Tech-shy Tea Party
The conservative movement's members are networking in Nashville, but will they struggle to stay in touch?
The Tea Party movement does not have one, single leader. And that's just the way the Tea Partiers like it.
Many observers describe them as "disorganised". They prefer to use the word "decentralised".
This movement believes it has several hundred leaders across the country within each county, each district, each state. The Tea Partiers believe one person taking the lead and heading to Washington to represent them would be the death of their cause.
The first ever Tea Party Convention is designed to bring dozens of groups together, to share ideas, connect like-minded people and work out where to take the movement from here.
But after a day milling around the hallways, sitting in on formal sessions and eavesdropping on Tea Partiers, it has become clear to me that, for the majority of them, keeping in touch is going to take some extra effort. Why? Because they're not savvy about networking on the world wide web.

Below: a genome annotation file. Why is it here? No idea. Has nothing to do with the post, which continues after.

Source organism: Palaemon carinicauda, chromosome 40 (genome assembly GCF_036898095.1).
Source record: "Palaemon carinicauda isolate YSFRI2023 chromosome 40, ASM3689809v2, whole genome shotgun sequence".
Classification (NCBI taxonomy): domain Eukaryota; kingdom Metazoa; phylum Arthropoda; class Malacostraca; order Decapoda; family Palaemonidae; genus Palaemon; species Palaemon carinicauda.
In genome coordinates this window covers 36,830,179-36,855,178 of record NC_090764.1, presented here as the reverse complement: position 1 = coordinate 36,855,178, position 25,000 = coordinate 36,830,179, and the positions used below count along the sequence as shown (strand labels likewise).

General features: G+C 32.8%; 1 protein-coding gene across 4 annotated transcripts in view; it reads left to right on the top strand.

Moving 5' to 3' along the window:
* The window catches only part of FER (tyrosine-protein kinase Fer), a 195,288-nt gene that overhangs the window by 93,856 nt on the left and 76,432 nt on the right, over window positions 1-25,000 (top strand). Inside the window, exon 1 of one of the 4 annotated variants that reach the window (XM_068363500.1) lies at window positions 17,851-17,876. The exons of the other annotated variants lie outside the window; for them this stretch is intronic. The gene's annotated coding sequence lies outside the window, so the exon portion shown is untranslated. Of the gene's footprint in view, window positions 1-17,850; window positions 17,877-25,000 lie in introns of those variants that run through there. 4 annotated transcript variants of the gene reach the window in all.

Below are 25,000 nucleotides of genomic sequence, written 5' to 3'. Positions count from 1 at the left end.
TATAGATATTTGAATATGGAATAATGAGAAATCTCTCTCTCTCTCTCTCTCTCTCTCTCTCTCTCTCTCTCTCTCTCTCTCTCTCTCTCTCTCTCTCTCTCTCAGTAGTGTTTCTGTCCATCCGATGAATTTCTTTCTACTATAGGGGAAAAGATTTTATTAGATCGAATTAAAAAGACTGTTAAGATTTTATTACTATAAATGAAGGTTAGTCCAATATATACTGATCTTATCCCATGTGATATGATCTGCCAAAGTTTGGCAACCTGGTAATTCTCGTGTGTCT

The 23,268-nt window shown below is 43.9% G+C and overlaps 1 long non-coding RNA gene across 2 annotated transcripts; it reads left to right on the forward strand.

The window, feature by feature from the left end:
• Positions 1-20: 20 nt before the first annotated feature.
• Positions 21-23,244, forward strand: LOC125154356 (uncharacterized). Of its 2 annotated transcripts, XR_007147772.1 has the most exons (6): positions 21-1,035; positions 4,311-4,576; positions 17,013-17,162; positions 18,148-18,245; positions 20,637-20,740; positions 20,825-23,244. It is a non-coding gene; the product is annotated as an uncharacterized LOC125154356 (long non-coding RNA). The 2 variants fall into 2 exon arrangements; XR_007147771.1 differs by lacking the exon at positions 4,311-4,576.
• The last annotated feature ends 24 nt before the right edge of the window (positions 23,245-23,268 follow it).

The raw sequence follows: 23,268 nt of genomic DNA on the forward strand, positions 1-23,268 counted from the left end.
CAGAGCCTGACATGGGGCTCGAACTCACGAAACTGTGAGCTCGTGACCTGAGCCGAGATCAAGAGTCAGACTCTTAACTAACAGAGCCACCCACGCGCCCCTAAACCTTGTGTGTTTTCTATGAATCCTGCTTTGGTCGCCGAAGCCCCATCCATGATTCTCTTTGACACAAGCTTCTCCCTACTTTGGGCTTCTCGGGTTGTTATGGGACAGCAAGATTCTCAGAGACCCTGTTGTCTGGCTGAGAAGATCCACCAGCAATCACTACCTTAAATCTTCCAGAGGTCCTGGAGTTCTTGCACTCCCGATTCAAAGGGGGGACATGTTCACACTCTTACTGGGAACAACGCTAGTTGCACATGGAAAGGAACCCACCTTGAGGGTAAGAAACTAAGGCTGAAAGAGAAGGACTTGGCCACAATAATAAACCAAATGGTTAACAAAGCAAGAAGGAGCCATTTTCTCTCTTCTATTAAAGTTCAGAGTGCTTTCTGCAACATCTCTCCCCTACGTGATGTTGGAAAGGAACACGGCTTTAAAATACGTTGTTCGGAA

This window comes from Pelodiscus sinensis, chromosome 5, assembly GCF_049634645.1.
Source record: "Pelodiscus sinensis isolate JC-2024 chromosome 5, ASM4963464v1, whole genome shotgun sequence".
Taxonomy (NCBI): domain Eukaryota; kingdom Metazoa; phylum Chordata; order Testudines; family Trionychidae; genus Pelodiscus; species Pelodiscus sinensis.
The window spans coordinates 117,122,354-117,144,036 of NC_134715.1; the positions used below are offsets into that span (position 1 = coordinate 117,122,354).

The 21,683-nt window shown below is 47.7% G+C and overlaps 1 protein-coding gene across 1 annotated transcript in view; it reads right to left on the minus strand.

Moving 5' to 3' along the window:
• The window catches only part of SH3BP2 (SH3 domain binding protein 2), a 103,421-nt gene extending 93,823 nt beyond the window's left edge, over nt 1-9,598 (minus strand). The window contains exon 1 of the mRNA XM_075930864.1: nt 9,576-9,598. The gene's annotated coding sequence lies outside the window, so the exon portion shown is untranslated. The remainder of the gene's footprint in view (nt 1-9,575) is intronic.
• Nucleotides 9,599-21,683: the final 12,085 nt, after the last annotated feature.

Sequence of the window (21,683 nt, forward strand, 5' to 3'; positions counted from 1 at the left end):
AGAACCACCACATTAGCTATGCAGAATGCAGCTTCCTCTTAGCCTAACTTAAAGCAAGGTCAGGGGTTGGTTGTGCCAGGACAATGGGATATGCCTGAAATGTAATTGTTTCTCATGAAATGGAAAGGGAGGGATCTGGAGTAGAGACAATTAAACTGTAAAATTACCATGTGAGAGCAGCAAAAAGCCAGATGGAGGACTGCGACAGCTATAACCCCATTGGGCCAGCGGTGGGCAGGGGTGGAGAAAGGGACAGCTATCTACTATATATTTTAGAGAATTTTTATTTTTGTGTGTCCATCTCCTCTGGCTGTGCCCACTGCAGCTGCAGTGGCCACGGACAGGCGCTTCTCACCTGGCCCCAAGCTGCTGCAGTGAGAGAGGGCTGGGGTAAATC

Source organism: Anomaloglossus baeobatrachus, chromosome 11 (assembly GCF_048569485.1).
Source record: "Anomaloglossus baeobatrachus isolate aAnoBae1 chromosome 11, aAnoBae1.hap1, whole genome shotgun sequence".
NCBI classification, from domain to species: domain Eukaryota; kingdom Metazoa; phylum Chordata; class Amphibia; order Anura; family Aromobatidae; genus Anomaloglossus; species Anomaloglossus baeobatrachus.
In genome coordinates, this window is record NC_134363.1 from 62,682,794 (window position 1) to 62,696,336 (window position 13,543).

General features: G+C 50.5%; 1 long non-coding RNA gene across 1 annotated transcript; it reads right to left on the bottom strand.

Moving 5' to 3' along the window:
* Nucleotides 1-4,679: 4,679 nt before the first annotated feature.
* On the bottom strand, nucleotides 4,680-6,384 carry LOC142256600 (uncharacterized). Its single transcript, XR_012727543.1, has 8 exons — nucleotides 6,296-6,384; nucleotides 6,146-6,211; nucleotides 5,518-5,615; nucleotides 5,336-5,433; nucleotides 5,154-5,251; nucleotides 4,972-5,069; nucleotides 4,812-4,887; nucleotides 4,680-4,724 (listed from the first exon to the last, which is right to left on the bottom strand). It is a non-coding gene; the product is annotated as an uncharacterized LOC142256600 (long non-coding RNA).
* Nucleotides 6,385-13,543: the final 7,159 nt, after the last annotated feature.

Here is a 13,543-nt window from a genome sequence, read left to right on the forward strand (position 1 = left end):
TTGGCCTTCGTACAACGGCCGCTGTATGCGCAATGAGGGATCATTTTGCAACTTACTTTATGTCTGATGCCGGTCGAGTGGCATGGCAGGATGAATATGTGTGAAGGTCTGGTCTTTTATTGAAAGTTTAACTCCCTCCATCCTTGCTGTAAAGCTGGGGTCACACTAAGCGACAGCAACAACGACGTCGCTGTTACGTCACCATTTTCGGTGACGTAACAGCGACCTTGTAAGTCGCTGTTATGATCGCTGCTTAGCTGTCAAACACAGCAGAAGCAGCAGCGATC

One of the most marked characteristics of today's generation is its vast, everyday use of the internet. Facebook, twitter, myspace, blogs, dating websites - it's easy to stay plugged in 24 hours a day.
But the average age of people at this convention is easily above 50 years old and for many, using a computer is still a challenge.
At a session called "How to Unite State Tea Party Groups", the speaker slowly and deliberately guided the audience through a basic web search.
"In the space at the top of the computer, type in w-w-w-g-o-o-g-l-e dot c-o-m. That website will help you find what tea party groups near you. Then type, Florida Tea Party, then hit the Enter button on your keyboard."
It was a slow, painstaking process. He had to repeat himself many times, as some could not keep up; others simply couldn't hear him because their hearing aids were too low.
What the Tea Partiers may lack in internet skills, they more than make up for it with enthusiasm and passion for their cause.
This is a highly motivated, ready-built movement, determined to shake up the political landscape in the United States. And if they can't find their fellow patriots online, all is not lost.
At the end of his "how-to" seminar, the speaker said, "Listen, if y'all can't find your local tea party groups, just go to your local gun store. They'll tell you where they are."